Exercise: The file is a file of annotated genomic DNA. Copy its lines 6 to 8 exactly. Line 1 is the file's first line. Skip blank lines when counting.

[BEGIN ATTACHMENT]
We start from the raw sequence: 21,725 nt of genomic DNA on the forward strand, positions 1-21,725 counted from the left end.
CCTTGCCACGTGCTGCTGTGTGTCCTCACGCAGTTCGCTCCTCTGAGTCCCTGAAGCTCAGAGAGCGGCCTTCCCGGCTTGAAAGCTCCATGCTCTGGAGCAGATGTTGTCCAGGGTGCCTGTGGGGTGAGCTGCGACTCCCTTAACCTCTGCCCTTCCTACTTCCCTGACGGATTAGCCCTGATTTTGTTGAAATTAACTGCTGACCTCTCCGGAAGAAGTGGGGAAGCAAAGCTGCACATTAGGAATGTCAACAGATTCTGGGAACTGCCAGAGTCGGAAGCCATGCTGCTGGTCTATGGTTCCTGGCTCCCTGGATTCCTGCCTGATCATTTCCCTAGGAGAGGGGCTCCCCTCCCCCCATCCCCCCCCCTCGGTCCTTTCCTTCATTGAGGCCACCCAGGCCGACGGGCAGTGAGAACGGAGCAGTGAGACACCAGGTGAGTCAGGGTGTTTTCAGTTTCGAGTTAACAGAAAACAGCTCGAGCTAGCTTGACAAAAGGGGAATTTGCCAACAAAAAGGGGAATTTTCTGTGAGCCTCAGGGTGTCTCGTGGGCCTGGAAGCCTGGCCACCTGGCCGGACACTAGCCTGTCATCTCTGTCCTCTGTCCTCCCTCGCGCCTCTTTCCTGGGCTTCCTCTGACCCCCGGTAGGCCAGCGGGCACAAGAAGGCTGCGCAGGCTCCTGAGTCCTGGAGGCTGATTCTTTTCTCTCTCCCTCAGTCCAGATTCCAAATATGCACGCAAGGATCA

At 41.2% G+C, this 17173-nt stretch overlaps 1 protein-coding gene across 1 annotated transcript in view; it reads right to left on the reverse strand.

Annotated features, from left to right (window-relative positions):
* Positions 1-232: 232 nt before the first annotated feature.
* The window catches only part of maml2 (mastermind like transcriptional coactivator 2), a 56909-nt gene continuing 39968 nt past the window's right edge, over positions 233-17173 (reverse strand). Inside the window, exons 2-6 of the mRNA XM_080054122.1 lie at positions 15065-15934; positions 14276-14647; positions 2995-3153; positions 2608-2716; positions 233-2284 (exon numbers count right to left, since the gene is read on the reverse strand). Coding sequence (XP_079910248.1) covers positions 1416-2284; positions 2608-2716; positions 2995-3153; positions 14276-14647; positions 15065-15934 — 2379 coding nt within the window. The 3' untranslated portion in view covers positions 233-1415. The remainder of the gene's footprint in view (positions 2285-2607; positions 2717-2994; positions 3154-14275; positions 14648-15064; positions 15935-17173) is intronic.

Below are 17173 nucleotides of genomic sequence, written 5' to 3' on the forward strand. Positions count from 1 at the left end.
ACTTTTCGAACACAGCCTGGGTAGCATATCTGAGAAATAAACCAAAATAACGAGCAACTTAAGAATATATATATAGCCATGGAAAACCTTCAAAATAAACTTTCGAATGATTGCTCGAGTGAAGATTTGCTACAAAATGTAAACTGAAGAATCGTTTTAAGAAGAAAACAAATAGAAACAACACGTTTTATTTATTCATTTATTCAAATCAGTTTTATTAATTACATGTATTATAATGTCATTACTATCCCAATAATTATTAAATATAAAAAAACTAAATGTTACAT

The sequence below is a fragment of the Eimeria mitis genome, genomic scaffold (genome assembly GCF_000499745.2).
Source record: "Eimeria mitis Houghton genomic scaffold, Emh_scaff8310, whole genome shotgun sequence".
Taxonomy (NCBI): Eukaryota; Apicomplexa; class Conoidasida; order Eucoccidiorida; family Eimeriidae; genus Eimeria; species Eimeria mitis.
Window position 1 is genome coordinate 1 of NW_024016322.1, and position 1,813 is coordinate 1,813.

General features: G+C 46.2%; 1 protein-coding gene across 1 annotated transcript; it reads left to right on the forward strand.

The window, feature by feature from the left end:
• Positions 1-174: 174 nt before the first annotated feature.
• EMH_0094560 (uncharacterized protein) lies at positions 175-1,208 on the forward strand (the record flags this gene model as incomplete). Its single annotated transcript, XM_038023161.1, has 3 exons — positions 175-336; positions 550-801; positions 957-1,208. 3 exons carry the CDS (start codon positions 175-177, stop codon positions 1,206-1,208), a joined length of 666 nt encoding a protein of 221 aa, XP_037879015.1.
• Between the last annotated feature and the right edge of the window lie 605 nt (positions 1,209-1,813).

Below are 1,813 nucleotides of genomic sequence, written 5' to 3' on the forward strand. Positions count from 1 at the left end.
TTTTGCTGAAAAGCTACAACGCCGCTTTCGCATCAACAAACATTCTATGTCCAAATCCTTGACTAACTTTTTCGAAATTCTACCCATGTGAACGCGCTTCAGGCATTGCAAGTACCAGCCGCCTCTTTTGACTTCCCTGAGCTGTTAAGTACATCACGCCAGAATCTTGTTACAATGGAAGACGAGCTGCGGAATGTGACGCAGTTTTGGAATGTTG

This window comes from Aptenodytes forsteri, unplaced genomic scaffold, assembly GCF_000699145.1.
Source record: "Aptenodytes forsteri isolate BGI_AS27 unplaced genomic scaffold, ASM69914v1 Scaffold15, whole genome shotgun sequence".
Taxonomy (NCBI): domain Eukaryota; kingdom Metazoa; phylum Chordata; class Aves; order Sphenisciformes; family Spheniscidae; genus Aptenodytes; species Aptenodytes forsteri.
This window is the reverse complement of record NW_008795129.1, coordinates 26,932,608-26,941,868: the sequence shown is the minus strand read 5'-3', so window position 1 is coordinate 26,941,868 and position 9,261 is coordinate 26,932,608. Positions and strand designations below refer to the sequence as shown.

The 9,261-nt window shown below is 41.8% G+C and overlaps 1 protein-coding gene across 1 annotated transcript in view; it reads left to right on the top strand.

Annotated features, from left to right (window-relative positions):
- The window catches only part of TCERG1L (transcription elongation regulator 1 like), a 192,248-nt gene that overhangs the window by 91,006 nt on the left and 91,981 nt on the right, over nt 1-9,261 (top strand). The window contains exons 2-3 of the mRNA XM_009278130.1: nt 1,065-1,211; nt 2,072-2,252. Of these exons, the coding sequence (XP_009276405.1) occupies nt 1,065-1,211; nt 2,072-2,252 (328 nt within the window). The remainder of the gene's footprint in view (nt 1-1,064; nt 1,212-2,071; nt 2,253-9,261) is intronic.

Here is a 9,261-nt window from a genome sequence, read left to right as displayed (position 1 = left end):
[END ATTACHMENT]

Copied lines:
* The window catches only part of maml2 (mastermind like transcriptional coactivator 2), a 56909-nt gene continuing 39968 nt past the window's right edge, over positions 233-17173 (reverse strand). Inside the window, exons 2-6 of the mRNA XM_080054122.1 lie at positions 15065-15934; positions 14276-14647; positions 2995-3153; positions 2608-2716; positions 233-2284 (exon numbers count right to left, since the gene is read on the reverse strand). Coding sequence (XP_079910248.1) covers positions 1416-2284; positions 2608-2716; positions 2995-3153; positions 14276-14647; positions 15065-15934 — 2379 coding nt within the window. The 3' untranslated portion in view covers positions 233-1415. The remainder of the gene's footprint in view (positions 2285-2607; positions 2717-2994; positions 3154-14275; positions 14648-15064; positions 15935-17173) is intronic.

Below are 17173 nucleotides of genomic sequence, written 5' to 3' on the forward strand. Positions count from 1 at the left end.
ACTTTTCGAACACAGCCTGGGTAGCATATCTGAGAAATAAACCAAAATAACGAGCAACTTAAGAATATATATATAGCCATGGAAAACCTTCAAAATAAACTTTCGAATGATTGCTCGAGTGAAGATTTGCTACAAAATGTAAACTGAAGAATCGTTTTAAGAAGAAAACAAATAGAAACAACACGTTTTATTTATTCATTTATTCAAATCAGTTTTATTAATTACATGTATTATAATGTCATTACTATCCCAATAATTATTAAATATAAAAAAACTAAATGTTACAT